EW: Traditional notions seem to be that Tullahoma was, to borrow a phrase, a sideshow to the big shows at Gettysburg and Vicksburg. I believe that it was every bit as important as those two major victories, and that the combination of the three were the death knell of the Confederacy. Certainly, the lack of casualties meant that the newspapers weren’t going to give it the same coverage as Vicksburg and Gettysburg, and Stanton really didn’t like Rosecrans, who carped and complained a lot. Because of that, the Union high command tended to ignore a lot of what he said.

BR: Can you describe how long it took to write the book, what the stumbling blocks were, what you discovered along the way that surprised you or went against the grain, what firmed up what you already knew? When did you know you were “done”?

DP: For my part, some of the chapters were written as much as fifteen years ago, though they all had to be revised before integrating them into the current book. Once we agreed to write, however, I think it took us about ten months. Given the publisher’s schedule, we had the chance to do some polishing after that, but I knew we were essentially done in late 2018.

EW: Dave had independently started on the introductory chapters before we decided to do this, and I had written Hoover’s Gap and part of Shelbyville, so some of it was done before we ever agreed to collaborate. That significantly shortened the writing process. It took us about a year to get the thing to a state where we felt it was ready to go to the publisher.

BR: Can you describe your research and writing process? What online and brick and mortar sources did you rely on most?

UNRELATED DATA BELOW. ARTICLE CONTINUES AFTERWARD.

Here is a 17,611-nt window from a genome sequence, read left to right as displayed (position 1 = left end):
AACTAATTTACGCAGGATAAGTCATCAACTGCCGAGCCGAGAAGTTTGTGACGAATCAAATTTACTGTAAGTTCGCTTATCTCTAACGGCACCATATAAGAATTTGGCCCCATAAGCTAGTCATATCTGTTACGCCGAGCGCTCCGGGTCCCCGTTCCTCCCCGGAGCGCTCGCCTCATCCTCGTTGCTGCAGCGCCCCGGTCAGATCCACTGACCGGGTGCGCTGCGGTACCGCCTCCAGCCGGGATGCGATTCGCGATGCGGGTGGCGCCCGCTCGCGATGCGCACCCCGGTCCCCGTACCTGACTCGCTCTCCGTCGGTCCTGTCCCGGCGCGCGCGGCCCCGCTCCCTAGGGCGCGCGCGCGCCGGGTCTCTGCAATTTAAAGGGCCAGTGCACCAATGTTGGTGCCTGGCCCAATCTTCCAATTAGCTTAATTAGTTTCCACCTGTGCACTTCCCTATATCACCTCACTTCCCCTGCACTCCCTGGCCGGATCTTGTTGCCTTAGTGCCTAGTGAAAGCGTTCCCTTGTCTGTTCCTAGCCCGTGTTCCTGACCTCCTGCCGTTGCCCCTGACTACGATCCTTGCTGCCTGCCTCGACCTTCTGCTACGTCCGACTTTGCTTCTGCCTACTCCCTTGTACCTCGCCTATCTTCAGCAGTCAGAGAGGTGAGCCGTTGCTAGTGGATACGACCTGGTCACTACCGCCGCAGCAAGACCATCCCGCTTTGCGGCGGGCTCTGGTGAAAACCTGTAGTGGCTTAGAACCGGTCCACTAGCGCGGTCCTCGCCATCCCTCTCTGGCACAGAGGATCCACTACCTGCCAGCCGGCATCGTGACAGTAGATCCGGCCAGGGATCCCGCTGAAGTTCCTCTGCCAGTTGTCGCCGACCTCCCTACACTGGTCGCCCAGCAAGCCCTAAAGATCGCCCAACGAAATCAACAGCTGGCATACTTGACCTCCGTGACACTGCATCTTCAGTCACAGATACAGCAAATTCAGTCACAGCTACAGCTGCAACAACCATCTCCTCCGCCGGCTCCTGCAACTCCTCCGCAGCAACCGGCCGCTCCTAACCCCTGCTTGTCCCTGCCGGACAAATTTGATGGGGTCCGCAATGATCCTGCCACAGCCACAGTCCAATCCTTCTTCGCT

DP: My earlier research really drove a lot of the book, since I had so many overlapping sources from my Chickamauga work, and I had been adding material while also researching for Atlanta. Eric had some great information, especially on Shelbyville, and of course, our friend Greg Biggs helped us immensely by providing a huge amount of material that he had collected on the subject. The Stones River National Battlefield gave me access to their files, so I was able to find some particularly good accounts there as well. Finally, the newspapers and older regimental histories are now so readily accessible online that huge amounts of material can be found at the click of a mouse. I am a subscriber to Newspapers.com, to Fold3.com, and to Ancestry.com — each provides useful avenues when I am running down details.

EW: Fortunately, I had all the research done on Hoover’s Gap and Shelbyville. Dave had a lot of stuff that he has accumulated over the years that is in PDF form, so he shared all of it with me. A fair amount of the newspaper stuff came from various online databases such as the Library of Congress and Newspapers.com. I also have a fair number of applicable sources, such as the Official Records, in hard copy form in my personal library.

BR: How has the book been received so far?

DP: Very well. The book is drawing positive reviews on Amazon and other places, and it is selling well. It is a book club selection, is doing brisk business in digital form, and we have even gone into a quick reprint. I originally worried that the subject’s lack of a big battle to hang the narrative on might hinder sales, but so far that has not been a concern. It won’t sell like a Gettysburg title, but what else does? It is holding its own. I am delighted.

EW: Very well. I’m tickled by the reception. There was (and is) interest in this topic out there, and we filled a gap in the historiography that had needed to be filled for a long time.

BR: What’s next for you?

DP: I have just published another book: The Impulse of Victory: Grant at Chattanooga, have just completed the manuscript for The Critical Decisions at Shiloh, which should be out in 2021, and am returning to a project I have been researching for a while: a full length campaign study of Atlanta. I am sure there will be other stuff along the way.

EW: I’ve got a couple of other individual projects that are finished and in the production queue, including a study of cavalry actions leading up to the Battle of Cold Harbor in 1864 and a monograph on the Johnson-Gilmor Raid of July 1864. My friend Jim Hessler and I are working on a complete battlefield guide to the Battle of the Rosebud and Little Big Horn together. Other projects down the road include a monograph on the burning of Chambersburg, Pennsylvania/the Battle of Moorfield that will be a collaboration with Dan Welch, and a monograph on the Battle of Battery Wagner.